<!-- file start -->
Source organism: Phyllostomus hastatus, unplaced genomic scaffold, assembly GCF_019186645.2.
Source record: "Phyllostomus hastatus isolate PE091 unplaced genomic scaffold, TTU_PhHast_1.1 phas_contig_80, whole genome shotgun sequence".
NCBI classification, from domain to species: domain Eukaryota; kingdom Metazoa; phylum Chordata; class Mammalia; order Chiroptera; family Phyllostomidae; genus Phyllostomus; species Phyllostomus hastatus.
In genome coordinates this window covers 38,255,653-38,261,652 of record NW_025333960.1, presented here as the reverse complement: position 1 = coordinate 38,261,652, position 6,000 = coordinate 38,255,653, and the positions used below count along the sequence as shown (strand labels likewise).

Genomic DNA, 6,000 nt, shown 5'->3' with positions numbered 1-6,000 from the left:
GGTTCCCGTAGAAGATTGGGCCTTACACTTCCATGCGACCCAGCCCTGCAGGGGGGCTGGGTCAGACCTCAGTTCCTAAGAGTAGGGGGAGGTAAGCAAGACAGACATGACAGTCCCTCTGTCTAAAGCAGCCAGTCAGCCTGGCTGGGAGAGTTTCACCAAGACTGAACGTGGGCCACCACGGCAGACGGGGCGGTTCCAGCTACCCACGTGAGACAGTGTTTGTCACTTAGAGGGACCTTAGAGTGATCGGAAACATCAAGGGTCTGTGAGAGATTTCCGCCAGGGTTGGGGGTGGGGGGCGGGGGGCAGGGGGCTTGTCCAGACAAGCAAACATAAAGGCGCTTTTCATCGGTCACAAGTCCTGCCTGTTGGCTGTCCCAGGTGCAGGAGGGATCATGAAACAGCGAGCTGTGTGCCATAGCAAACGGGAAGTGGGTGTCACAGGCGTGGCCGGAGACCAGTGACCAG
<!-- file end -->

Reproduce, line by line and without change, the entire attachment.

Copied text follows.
Source organism: Phyllostomus hastatus, unplaced genomic scaffold, assembly GCF_019186645.2.
Source record: "Phyllostomus hastatus isolate PE091 unplaced genomic scaffold, TTU_PhHast_1.1 phas_contig_80, whole genome shotgun sequence".
NCBI classification, from domain to species: domain Eukaryota; kingdom Metazoa; phylum Chordata; class Mammalia; order Chiroptera; family Phyllostomidae; genus Phyllostomus; species Phyllostomus hastatus.
In genome coordinates this window covers 38,255,653-38,261,652 of record NW_025333960.1, presented here as the reverse complement: position 1 = coordinate 38,261,652, position 6,000 = coordinate 38,255,653, and the positions used below count along the sequence as shown (strand labels likewise).

Genomic DNA, 6,000 nt, shown 5'->3' with positions numbered 1-6,000 from the left:
GGTTCCCGTAGAAGATTGGGCCTTACACTTCCATGCGACCCAGCCCTGCAGGGGGGCTGGGTCAGACCTCAGTTCCTAAGAGTAGGGGGAGGTAAGCAAGACAGACATGACAGTCCCTCTGTCTAAAGCAGCCAGTCAGCCTGGCTGGGAGAGTTTCACCAAGACTGAACGTGGGCCACCACGGCAGACGGGGCGGTTCCAGCTACCCACGTGAGACAGTGTTTGTCACTTAGAGGGACCTTAGAGTGATCGGAAACATCAAGGGTCTGTGAGAGATTTCCGCCAGGGTTGGGGGTGGGGGGCGGGGGGCAGGGGGCTTGTCCAGACAAGCAAACATAAAGGCGCTTTTCATCGGTCACAAGTCCTGCCTGTTGGCTGTCCCAGGTGCAGGAGGGATCATGAAACAGCGAGCTGTGTGCCATAGCAAACGGGAAGTGGGTGTCACAGGCGTGGCCGGAGACCAGTGACCAG